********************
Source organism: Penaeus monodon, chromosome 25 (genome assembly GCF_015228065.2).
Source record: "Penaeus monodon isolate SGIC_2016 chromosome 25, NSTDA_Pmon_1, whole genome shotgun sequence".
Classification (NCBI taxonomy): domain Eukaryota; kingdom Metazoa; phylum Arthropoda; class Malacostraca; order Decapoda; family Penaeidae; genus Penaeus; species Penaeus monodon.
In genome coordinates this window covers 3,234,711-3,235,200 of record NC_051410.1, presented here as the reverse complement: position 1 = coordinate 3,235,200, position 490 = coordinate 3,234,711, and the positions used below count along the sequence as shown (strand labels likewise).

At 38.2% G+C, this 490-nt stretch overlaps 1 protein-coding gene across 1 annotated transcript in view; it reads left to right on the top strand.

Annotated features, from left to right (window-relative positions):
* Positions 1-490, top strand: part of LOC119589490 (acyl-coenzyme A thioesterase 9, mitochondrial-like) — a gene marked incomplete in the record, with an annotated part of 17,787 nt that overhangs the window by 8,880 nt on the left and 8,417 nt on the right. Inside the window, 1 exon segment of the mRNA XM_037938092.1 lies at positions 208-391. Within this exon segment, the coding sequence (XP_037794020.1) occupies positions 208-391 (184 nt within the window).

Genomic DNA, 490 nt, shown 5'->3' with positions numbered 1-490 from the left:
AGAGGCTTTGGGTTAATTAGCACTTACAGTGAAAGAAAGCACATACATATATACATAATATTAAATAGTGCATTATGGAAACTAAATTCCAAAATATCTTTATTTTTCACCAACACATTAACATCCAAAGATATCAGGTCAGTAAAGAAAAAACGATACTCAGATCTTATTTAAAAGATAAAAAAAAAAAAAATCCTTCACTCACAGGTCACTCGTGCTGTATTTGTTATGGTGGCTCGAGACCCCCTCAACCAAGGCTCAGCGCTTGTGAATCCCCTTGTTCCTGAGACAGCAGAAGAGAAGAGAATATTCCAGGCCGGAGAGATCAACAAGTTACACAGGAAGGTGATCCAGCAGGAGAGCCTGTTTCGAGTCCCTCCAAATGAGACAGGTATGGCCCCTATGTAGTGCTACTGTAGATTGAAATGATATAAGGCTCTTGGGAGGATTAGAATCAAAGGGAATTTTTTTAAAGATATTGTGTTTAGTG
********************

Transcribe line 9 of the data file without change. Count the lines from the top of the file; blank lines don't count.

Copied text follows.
AGAGGCTTTGGGTTAATTAGCACTTACAGTGAAAGAAAGCACATACATATATACATAATATTAAATAGTGCATTATGGAAACTAAATTCCAAAATATCTTTATTTTTCACCAACACATTAACATCCAAAGATATCAGGTCAGTAAAGAAAAAACGATACTCAGATCTTATTTAAAAGATAAAAAAAAAAAAAATCCTTCACTCACAGGTCACTCGTGCTGTATTTGTTATGGTGGCTCGAGACCCCCTCAACCAAGGCTCAGCGCTTGTGAATCCCCTTGTTCCTGAGACAGCAGAAGAGAAGAGAATATTCCAGGCCGGAGAGATCAACAAGTTACACAGGAAGGTGATCCAGCAGGAGAGCCTGTTTCGAGTCCCTCCAAATGAGACAGGTATGGCCCCTATGTAGTGCTACTGTAGATTGAAATGATATAAGGCTCTTGGGAGGATTAGAATCAAAGGGAATTTTTTTAAAGATATTGTGTTTAGTG